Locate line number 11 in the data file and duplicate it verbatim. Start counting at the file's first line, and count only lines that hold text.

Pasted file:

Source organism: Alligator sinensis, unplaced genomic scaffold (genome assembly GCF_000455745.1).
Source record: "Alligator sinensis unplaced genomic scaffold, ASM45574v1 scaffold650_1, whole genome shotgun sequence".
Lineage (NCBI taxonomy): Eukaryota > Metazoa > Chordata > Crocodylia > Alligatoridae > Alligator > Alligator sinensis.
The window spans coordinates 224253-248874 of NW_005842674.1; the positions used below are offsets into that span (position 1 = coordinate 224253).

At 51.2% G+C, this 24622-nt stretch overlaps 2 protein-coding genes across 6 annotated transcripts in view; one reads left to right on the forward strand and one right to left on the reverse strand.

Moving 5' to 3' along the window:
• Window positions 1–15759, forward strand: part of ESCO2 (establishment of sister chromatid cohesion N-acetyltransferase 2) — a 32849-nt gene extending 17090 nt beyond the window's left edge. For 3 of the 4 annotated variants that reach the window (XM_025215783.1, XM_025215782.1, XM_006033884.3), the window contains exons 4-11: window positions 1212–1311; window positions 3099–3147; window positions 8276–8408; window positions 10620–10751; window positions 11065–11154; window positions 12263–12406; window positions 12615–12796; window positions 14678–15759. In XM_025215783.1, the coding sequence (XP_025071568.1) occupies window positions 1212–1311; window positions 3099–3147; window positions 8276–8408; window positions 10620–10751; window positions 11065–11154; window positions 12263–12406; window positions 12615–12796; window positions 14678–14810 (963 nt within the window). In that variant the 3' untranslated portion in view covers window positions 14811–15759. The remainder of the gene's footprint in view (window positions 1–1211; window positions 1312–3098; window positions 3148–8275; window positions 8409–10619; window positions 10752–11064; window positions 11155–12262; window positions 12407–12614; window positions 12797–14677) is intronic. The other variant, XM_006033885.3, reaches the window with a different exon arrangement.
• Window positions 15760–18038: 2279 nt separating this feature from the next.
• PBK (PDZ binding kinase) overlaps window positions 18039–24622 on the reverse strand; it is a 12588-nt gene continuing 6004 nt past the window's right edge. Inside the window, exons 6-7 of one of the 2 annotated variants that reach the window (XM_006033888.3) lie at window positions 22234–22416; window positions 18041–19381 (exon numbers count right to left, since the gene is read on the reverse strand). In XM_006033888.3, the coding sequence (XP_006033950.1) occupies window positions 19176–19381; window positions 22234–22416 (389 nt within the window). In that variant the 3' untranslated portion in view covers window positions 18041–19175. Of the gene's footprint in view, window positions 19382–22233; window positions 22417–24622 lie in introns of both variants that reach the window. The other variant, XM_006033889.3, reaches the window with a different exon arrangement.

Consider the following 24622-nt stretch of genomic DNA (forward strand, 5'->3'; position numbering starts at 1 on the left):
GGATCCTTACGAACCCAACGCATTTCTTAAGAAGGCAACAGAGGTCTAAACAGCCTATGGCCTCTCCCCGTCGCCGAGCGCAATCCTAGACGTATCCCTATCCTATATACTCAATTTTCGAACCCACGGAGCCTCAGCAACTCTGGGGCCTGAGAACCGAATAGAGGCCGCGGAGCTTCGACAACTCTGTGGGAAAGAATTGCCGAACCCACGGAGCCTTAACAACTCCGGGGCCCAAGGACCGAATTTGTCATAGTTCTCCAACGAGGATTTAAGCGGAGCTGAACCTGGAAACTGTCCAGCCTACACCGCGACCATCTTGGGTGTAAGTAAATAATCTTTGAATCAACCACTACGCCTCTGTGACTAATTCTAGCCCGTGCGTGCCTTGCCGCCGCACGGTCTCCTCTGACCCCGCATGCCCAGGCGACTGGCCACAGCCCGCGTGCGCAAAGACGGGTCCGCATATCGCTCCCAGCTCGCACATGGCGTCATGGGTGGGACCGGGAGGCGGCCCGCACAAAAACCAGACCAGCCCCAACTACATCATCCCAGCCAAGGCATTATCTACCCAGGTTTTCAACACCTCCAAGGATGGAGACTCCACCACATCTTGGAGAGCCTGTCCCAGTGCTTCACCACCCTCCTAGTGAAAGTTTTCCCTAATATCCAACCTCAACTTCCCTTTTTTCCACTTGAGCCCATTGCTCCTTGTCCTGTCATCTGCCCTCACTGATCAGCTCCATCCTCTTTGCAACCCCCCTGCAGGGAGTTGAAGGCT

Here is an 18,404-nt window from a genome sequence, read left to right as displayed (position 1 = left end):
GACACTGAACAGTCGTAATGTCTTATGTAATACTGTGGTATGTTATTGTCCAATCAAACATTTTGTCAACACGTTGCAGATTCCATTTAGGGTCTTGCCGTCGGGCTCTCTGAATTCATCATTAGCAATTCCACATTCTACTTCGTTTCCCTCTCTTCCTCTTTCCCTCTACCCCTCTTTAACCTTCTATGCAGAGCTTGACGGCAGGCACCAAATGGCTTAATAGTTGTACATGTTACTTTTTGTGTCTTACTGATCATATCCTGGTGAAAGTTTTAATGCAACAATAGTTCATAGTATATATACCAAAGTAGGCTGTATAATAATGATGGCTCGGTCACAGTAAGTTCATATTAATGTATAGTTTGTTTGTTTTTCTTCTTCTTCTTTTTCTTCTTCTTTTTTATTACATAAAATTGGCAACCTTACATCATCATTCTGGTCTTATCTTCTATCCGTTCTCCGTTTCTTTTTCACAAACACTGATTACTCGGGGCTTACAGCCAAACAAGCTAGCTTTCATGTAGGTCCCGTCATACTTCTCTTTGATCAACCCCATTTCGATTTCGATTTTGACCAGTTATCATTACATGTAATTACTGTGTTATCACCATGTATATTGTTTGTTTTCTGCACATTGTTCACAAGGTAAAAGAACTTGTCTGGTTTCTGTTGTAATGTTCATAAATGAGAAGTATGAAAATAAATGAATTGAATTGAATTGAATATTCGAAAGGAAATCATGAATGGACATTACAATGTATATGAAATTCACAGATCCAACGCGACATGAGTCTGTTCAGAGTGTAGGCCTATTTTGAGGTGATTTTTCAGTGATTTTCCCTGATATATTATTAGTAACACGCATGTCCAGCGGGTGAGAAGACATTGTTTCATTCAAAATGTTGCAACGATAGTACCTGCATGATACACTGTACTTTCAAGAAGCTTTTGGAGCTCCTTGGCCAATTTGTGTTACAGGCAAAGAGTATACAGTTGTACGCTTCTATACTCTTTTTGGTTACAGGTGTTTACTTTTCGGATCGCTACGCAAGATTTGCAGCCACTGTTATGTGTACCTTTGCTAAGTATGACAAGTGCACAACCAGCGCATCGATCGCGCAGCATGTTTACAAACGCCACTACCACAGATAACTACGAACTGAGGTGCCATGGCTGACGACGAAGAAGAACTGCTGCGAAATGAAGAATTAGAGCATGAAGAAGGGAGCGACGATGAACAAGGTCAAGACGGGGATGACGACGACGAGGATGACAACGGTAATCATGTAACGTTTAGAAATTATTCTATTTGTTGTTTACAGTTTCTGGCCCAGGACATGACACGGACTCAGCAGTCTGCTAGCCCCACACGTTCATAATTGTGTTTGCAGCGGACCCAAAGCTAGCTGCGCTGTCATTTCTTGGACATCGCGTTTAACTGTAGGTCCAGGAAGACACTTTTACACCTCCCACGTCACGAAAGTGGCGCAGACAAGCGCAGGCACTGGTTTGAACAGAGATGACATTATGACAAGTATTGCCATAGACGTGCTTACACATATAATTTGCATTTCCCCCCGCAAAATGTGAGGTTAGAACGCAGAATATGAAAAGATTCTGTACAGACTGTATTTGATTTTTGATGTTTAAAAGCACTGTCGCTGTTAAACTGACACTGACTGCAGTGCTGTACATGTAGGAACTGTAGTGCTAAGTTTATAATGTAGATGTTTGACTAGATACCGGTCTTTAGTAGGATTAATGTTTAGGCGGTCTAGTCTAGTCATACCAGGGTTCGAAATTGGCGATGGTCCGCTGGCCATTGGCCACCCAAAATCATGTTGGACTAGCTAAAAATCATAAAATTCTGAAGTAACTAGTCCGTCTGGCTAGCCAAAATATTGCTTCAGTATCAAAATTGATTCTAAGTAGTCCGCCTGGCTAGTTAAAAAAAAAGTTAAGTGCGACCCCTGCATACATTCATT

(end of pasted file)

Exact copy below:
GGATCCTTACGAACCCAACGCATTTCTTAAGAAGGCAACAGAGGTCTAAACAGCCTATGGCCTCTCCCCGTCGCCGAGCGCAATCCTAGACGTATCCCTATCCTATATACTCAATTTTCGAACCCACGGAGCCTCAGCAACTCTGGGGCCTGAGAACCGAATAGAGGCCGCGGAGCTTCGACAACTCTGTGGGAAAGAATTGCCGAACCCACGGAGCCTTAACAACTCCGGGGCCCAAGGACCGAATTTGTCATAGTTCTCCAACGAGGATTTAAGCGGAGCTGAACCTGGAAACTGTCCAGCCTACACCGCGACCATCTTGGGTGTAAGTAAATAATCTTTGAATCAACCACTACGCCTCTGTGACTAATTCTAGCCCGTGCGTGCCTTGCCGCCGCACGGTCTCCTCTGACCCCGCATGCCCAGGCGACTGGCCACAGCCCGCGTGCGCAAAGACGGGTCCGCATATCGCTCCCAGCTCGCACATGGCGTCATGGGTGGGACCGGGAGGCGGCCCGCACAAAAACCAGACCAGCCCCAACTACATCATCCCAGCCAAGGCATTATCTACCCAGGTTTTCAACACCTCCAAGGATGGAGACTCCACCACATCTTGGAGAGCCTGTCCCAGTGCTTCACCACCCTCCTAGTGAAAGTTTTCCCTAATATCCAACCTCAACTTCCCTTTTTTCCACTTGAGCCCATTGCTCCTTGTCCTGTCATCTGCCCTCACTGATCAGCTCCATCCTCTTTGCAACCCCCCTGCAGGGAGTTGAAGGCT